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School Discipline Information and Resources

Sending a student home from school does not address the root cause of a student’s behavior. It removes students from the learning environment and has a disproportionate negative impact on African American students and other marginalized groups.

This guidance addresses the legal requirements and recommended best practices governing discipline practices. The guidance itself is non-binding and does not have the effect of law.

State Guidance for New Laws on Discipline

As we now know, suspension can do more harm than good. Sending a student home from school does not address the root cause of a student’s behavior; it removes students from the learning environment; and it has a disproportionate impact on African American students and students with disabilities, among other marginalized groups that are underperforming academically and overrepresented in our criminal justice system. Legislation in recent years, reflecting extensive research, has sought to minimize the use and impact of suspension. The state’s new accountability system reports suspensions and incentivizes minimizing the use of punitive discipline. With this guidance, we update the field about recent legislative changes and suggest alternatives to suspension and other punitive practices. Great work is happening in this area by educational leaders committed to dismantling the school-to-prison pipeline through the implementation of Multi-Tiered System of Supports (MTSS), positive behavior intervention systems, implicit bias training, restorative practices, and engaging academics. Research has established that systemwide implementation of these practices will lead to improved academic outcomes and long-term postsecondary success for all students, particularly our highest-need students.

State Law and Suspension and Expulsion
Positive Practices that Replace Suspension with Support
Data-Driven Continuous Improvement to Strengthen Supports
Reducing Disproportionate Discipline in Schools
Addressing Disproportionate Discipline in Schools Webinar

State Law and Suspension and Expulsion

Recent legislation was enacted to prevent students from losing learning opportunities for disciplinary reasons.

Ending Suspensions for Willful Defiance in Grades Kindergarten Through Twelve

Research indicates that students of color; students with disabilities; and lesbian, gay, bisexual, transgender, queer, intersex, and asexual students are more likely to be suspended for low-level subjective offenses such as willful defiance and disruption. In response to these equity issues and the general concern that suspension can do more harm than good, in 2013, the Legislature approved Assembly Bill 420, which amended California Education Code (EC) Section 48900(k) External link opens in new window or tab. to prohibit students from being suspended or recommended for expulsion on willful defiance or disruption grounds for students in grades kindergarten through three. According to data collected by the California Department of Education (CDE), suspensions for willful defiance significantly decreased upon passage of this measure. In 2019, the Legislature extended this prohibition on suspension to students in grades four through eight and for expulsion for kindergarten through grade twelve through Senate Bill 419. In 2023, SB 274 External link opens in new window or tab. expanded the prohibition to cover all of kindergarten through grade twelve for both suspension and expulsion.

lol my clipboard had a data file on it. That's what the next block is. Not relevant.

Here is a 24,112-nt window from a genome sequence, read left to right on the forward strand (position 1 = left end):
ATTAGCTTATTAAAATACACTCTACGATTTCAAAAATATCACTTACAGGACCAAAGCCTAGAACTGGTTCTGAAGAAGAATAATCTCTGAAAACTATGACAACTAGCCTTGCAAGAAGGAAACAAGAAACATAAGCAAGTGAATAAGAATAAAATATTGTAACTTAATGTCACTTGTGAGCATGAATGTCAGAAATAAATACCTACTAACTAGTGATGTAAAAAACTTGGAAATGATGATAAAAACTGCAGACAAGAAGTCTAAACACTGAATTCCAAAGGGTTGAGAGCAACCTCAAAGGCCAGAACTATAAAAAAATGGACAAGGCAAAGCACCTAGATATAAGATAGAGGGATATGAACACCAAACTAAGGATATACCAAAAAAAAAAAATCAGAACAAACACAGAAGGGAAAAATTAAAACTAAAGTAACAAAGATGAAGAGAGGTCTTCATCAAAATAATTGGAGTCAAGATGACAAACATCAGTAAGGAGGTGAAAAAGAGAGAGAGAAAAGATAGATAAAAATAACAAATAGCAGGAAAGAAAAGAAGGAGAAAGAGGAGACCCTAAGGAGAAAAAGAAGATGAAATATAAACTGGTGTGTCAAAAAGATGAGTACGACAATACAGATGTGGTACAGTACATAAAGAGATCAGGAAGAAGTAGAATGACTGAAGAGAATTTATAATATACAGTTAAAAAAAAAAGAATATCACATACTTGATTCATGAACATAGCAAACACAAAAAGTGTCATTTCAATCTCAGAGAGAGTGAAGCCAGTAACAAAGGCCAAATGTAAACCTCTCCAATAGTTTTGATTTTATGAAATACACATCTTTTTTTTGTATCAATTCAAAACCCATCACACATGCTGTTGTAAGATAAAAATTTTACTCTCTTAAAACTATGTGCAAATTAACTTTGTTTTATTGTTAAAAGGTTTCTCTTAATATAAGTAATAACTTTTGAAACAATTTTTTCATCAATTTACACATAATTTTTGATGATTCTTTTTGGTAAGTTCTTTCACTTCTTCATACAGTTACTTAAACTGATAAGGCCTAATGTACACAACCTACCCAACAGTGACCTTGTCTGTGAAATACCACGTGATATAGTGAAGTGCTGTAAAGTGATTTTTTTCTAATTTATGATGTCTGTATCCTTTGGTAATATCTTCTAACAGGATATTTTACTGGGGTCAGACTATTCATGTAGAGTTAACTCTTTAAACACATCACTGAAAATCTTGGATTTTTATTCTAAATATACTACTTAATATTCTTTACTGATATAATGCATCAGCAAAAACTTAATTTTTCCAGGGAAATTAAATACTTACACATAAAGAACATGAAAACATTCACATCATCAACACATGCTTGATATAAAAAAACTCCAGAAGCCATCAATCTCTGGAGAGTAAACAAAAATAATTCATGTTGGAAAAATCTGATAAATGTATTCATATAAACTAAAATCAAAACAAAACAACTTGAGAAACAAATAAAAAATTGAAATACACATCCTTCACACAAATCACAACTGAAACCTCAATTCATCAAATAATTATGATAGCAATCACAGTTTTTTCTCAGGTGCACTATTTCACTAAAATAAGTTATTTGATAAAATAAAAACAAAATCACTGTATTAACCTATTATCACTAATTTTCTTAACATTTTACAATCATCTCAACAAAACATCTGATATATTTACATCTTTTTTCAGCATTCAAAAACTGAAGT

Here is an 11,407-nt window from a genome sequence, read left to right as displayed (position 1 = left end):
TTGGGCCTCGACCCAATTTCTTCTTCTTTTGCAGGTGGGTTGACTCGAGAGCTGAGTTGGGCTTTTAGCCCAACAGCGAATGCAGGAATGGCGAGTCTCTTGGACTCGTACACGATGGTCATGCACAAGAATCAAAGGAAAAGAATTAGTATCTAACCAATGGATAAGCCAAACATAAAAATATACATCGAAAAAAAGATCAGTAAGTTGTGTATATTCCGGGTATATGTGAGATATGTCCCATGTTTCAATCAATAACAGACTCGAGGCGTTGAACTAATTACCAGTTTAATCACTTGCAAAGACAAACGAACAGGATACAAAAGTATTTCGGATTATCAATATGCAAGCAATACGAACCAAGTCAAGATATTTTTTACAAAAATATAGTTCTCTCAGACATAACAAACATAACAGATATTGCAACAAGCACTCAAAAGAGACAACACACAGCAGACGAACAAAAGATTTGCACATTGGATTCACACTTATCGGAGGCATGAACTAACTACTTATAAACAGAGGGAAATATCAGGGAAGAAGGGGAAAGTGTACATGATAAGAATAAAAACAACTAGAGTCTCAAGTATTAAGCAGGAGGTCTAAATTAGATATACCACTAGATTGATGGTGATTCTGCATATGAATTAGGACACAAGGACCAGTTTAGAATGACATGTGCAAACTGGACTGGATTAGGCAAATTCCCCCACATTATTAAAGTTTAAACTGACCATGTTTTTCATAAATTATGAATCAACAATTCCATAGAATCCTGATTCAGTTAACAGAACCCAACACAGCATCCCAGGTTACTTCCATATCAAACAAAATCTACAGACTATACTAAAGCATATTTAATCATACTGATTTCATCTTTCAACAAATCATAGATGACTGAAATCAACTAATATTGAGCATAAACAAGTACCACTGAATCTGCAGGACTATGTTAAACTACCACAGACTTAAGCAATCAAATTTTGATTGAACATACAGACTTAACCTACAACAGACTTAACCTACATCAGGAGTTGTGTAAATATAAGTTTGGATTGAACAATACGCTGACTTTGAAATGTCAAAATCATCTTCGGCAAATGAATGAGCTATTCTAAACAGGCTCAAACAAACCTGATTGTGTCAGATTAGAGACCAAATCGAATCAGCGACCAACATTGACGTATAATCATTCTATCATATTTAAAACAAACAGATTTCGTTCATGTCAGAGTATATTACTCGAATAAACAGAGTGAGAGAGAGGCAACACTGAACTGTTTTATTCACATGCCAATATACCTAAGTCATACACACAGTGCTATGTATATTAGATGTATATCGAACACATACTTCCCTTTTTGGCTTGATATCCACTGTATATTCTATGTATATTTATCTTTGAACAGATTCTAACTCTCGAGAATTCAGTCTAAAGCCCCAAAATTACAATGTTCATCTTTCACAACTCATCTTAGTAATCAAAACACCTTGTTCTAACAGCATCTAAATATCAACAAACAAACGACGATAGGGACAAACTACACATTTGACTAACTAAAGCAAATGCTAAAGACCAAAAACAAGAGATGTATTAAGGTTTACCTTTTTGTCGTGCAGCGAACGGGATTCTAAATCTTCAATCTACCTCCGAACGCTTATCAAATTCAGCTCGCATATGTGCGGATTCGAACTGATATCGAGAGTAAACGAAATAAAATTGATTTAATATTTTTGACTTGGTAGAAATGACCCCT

In all of these instances, the only exception has applied to suspension by a teacher from the classroom per EC Section 48910 External link opens in new window or tab.. However, SB 274 also added that a certificated or classified employee may refer a pupil to school administrators for appropriate and timely in-school interventions or supports from the list of other means of correction specified in subdivision (b) of EC Section 48900.5 for willful defiance or disruption. SB 274 further required that, for such a referral, a school administrator shall, within five business days, document the actions taken and place that documentation in the pupil’s record to be available for access, to the extent permissible under state and federal law, pursuant to EC Section 49069.7. The school administrator shall, by the end of the fifth business day, also inform the referring certificated or classified employee, verbally or in writing, what actions were taken and, if none, the rationale used for not providing any appropriate or timely in-school interventions or supports.

Homework for Students Suspended for Two or More Days